- Turn the coolant tank 90* counter-clockwise and re-attach it to the mounting hole in the manifold. I ended up having to get a longer bolt, which was 6mmx10 x 30mm.
- The bottom coolant line (to the engine), needed to be extended.
- The middle coolant line (from the turbo), needed to be extended.
- The top coolant line (from the engine), I ended up reusing the OEM line.
- The top coolant line next to the cap, I ended up reusing the OEM line.
- Re-attach all of the various clamps to the lines.
This can be a time consuming process to properly route all of the various lines which need to be reconnected. Save yourself the hassle and go buy several feet of all the major sizes ahead of time, otherwise you’ll be on a first name basis with your local auto parts store.
- The line which attaches into the engine and the y-tube (to the 90* into the turbo on the right side), will need to be extended -- it's 1/2" about 30" long.
- The little line from the top of the F-tube, I ended up using some of the pre-bent OEM tubing (forget its original source), due to the tight bends it would have to make to get back to the 90* intake.
- The larger and bottom line from the F-tube goes directly into the intake manifold with little issue -- it's 5/8" and about 12" long.
- The large line from the 90* into the turbo (on the left side) and from the BPV, will need an extension -- it's 3/4" and 4" in length.
I bought a prefabricated BPV adaptor off eBay, which was a “Wyntonm BOV blow off adaptor”. It attaches snuggly to the intercooler. The Samco hose kit came with a hose that fits over the BOV adaptor plate, which I utilized. It’s too big to fit over the stock BPV, but if you slide it over the stock tubing and clamp it down, it makes a secure connection. I had to cut the Samco hose about 1-2” for a proper fitting so the BPV would sit next to the TPS. On the other side of the BPV, you’ll need to extend the tubing and use a 3/4” 90* elbow which goes into 90* intake to the turbo inlet. The small vacuum tube will also need to be extended from the engine.
Hood tunnel removal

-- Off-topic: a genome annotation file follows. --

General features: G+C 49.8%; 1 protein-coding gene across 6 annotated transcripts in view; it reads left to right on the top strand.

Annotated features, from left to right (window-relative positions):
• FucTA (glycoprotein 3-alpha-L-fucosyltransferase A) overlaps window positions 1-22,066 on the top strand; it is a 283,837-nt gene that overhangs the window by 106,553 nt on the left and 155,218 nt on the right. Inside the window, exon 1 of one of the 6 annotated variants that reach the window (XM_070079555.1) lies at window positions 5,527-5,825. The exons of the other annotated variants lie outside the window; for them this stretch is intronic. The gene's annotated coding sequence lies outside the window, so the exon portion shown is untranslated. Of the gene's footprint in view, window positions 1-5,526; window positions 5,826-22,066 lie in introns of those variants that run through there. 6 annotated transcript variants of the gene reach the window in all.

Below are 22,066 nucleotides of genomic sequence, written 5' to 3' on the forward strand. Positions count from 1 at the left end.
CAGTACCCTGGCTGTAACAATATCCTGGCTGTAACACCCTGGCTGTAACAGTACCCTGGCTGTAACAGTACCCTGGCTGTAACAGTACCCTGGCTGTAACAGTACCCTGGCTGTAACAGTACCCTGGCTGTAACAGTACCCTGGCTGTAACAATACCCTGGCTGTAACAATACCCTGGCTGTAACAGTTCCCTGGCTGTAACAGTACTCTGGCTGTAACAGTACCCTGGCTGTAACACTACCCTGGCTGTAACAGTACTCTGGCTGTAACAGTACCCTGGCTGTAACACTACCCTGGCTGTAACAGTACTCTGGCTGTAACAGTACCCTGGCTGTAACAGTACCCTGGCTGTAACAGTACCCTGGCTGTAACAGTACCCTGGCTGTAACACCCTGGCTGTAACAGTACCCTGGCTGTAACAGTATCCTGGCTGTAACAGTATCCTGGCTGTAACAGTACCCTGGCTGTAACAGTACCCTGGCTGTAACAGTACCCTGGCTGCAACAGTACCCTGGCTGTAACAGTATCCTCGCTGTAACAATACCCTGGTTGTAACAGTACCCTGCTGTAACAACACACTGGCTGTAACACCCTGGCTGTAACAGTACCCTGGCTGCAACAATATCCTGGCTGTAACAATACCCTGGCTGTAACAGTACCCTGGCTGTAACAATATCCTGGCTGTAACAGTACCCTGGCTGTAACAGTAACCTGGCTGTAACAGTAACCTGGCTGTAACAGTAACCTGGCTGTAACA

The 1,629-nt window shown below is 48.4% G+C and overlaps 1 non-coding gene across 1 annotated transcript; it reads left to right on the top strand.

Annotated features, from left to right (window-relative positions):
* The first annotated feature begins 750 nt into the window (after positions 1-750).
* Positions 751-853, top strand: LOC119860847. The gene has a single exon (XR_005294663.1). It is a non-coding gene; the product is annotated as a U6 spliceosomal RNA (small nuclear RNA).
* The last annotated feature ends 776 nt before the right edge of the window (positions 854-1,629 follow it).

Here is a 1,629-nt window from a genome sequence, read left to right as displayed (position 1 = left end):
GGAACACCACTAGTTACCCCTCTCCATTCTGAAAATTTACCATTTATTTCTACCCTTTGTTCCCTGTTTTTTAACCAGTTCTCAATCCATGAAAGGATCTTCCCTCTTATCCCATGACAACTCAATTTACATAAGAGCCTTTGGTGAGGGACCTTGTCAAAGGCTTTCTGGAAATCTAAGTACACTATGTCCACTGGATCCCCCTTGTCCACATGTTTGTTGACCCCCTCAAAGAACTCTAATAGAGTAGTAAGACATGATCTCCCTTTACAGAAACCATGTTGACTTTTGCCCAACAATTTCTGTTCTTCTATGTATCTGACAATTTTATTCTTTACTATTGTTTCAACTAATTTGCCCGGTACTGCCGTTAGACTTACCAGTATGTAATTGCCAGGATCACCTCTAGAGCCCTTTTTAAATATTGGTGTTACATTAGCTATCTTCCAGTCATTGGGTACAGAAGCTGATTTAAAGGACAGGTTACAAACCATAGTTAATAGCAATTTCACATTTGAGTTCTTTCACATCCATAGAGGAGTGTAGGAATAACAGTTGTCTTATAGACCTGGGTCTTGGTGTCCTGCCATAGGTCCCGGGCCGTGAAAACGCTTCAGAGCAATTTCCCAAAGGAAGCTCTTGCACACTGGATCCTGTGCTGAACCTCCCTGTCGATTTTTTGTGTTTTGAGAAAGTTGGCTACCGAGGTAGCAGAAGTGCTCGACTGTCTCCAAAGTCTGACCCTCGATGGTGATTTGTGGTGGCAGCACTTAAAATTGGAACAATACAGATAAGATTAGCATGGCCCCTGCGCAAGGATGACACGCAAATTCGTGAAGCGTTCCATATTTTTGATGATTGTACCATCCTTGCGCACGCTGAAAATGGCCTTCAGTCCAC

Just remove the 8 screws around the parameter of hood tunnel and take it off.
Finished engine bay
(click picture for full size)
It's been ~5 months since I've had these upgrades installed. All of the components are still working great! I've done data logging over the past several weeks and came to the conclusion that the TD05 is too large for the stock MAF/injectors to handle -- even below fuel cut!. You WILL need engine management to run this turbo.
By now, I've got a LC-1 wideband, 440cc injectors, Autoec MAF and Revtronix Stage 2 chip installed and running ~15 PSI. The chip handles the additional components well, just make sure your O2 sensor is good, responsive and warms up quickly. Just an FYI for those thinking of going this route with upgrades.
I swapped my engine and performance bits from the 94 TW to 94 SS. Had to re-do some of the customizations in this guide. Also got some better pics/measurements. Guide updated.
Due to me cutting the Samco hose too short in the leg from the turbo (to try and save/use the 90* bend), over the past 9 months, it’s failed right at the edge and the material has been worn away. This created a major leak while on boost, but the engine still ran fine otherwise.
There was simply no material for the t-clamp to bite into. One cannot move it further up the y-tube, since it gets wider and when one tightens down the clamp, it slides down.
I decided to order a 06-07 Samco hose this time, thinking it would be a better fit on the legs of the 2007 WRX TMIC. Big mistake. The angle of the leg from the turbo to the y-pipe section is about a 45* one, instead of a 90* like the 02-05 Samco hose. Ended up having to re-order the “correct” 02-05 hose. Comparison of them both: